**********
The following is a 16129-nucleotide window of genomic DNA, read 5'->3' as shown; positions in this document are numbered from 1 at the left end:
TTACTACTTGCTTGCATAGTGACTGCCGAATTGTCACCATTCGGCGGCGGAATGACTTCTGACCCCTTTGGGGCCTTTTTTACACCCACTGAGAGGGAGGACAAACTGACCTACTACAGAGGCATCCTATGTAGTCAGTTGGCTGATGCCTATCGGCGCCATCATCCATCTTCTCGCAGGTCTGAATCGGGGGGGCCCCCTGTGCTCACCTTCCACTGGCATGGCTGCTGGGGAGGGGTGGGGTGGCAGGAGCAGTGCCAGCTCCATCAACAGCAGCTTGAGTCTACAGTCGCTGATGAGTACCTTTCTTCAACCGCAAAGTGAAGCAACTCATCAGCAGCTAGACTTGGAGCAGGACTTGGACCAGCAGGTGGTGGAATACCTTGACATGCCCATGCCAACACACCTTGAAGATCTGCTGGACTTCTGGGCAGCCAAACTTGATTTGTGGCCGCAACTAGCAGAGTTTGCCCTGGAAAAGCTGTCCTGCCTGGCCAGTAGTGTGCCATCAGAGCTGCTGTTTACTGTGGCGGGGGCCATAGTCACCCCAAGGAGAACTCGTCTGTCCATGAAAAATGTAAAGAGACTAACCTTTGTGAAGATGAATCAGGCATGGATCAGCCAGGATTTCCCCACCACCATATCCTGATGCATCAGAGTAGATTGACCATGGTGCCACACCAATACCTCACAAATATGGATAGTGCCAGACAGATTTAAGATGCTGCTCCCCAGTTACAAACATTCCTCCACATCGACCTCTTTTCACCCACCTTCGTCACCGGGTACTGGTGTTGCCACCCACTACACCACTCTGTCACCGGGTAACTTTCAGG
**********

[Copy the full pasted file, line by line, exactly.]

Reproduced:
The following is a 16129-nucleotide window of genomic DNA, read 5'->3' as shown; positions in this document are numbered from 1 at the left end:
TTACTACTTGCTTGCATAGTGACTGCCGAATTGTCACCATTCGGCGGCGGAATGACTTCTGACCCCTTTGGGGCCTTTTTTACACCCACTGAGAGGGAGGACAAACTGACCTACTACAGAGGCATCCTATGTAGTCAGTTGGCTGATGCCTATCGGCGCCATCATCCATCTTCTCGCAGGTCTGAATCGGGGGGGCCCCCTGTGCTCACCTTCCACTGGCATGGCTGCTGGGGAGGGGTGGGGTGGCAGGAGCAGTGCCAGCTCCATCAACAGCAGCTTGAGTCTACAGTCGCTGATGAGTACCTTTCTTCAACCGCAAAGTGAAGCAACTCATCAGCAGCTAGACTTGGAGCAGGACTTGGACCAGCAGGTGGTGGAATACCTTGACATGCCCATGCCAACACACCTTGAAGATCTGCTGGACTTCTGGGCAGCCAAACTTGATTTGTGGCCGCAACTAGCAGAGTTTGCCCTGGAAAAGCTGTCCTGCCTGGCCAGTAGTGTGCCATCAGAGCTGCTGTTTACTGTGGCGGGGGCCATAGTCACCCCAAGGAGAACTCGTCTGTCCATGAAAAATGTAAAGAGACTAACCTTTGTGAAGATGAATCAGGCATGGATCAGCCAGGATTTCCCCACCACCATATCCTGATGCATCAGAGTAGATTGACCATGGTGCCACACCAATACCTCACAAATATGGATAGTGCCAGACAGATTTAAGATGCTGCTCCCCAGTTACAAACATTCCTCCACATCGACCTCTTTTCACCCACCTTCGTCACCGGGTACTGGTGTTGCCACCCACTACACCACTCTGTCACCGGGTAACTTTCAGG